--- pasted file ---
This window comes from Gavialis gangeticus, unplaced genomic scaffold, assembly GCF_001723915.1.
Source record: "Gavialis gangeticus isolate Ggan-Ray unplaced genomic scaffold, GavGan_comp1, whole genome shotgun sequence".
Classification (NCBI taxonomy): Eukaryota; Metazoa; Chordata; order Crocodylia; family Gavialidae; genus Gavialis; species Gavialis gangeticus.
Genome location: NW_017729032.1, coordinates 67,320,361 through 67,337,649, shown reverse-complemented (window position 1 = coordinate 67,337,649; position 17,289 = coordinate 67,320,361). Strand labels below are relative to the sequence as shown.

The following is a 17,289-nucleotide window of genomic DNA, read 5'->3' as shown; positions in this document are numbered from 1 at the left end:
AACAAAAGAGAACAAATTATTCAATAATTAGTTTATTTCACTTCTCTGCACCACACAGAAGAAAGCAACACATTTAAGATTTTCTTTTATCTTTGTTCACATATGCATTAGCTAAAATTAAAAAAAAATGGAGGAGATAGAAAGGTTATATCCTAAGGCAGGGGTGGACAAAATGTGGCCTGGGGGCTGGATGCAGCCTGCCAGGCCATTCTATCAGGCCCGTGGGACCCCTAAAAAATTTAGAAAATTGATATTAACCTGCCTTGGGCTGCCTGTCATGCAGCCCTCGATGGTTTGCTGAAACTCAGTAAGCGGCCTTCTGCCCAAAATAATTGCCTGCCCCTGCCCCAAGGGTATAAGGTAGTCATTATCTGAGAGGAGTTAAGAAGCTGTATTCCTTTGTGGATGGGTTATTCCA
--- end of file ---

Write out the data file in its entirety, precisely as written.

This window comes from Gavialis gangeticus, unplaced genomic scaffold, assembly GCF_001723915.1.
Source record: "Gavialis gangeticus isolate Ggan-Ray unplaced genomic scaffold, GavGan_comp1, whole genome shotgun sequence".
Classification (NCBI taxonomy): Eukaryota; Metazoa; Chordata; order Crocodylia; family Gavialidae; genus Gavialis; species Gavialis gangeticus.
Genome location: NW_017729032.1, coordinates 67,320,361 through 67,337,649, shown reverse-complemented (window position 1 = coordinate 67,337,649; position 17,289 = coordinate 67,320,361). Strand labels below are relative to the sequence as shown.

The following is a 17,289-nucleotide window of genomic DNA, read 5'->3' as shown; positions in this document are numbered from 1 at the left end:
AACAAAAGAGAACAAATTATTCAATAATTAGTTTATTTCACTTCTCTGCACCACACAGAAGAAAGCAACACATTTAAGATTTTCTTTTATCTTTGTTCACATATGCATTAGCTAAAATTAAAAAAAAATGGAGGAGATAGAAAGGTTATATCCTAAGGCAGGGGTGGACAAAATGTGGCCTGGGGGCTGGATGCAGCCTGCCAGGCCATTCTATCAGGCCCGTGGGACCCCTAAAAAATTTAGAAAATTGATATTAACCTGCCTTGGGCTGCCTGTCATGCAGCCCTCGATGGTTTGCTGAAACTCAGTAAGCGGCCTTCTGCCCAAAATAATTGCCTGCCCCTGCCCCAAGGGTATAAGGTAGTCATTATCTGAGAGGAGTTAAGAAGCTGTATTCCTTTGTGGATGGGTTATTCCA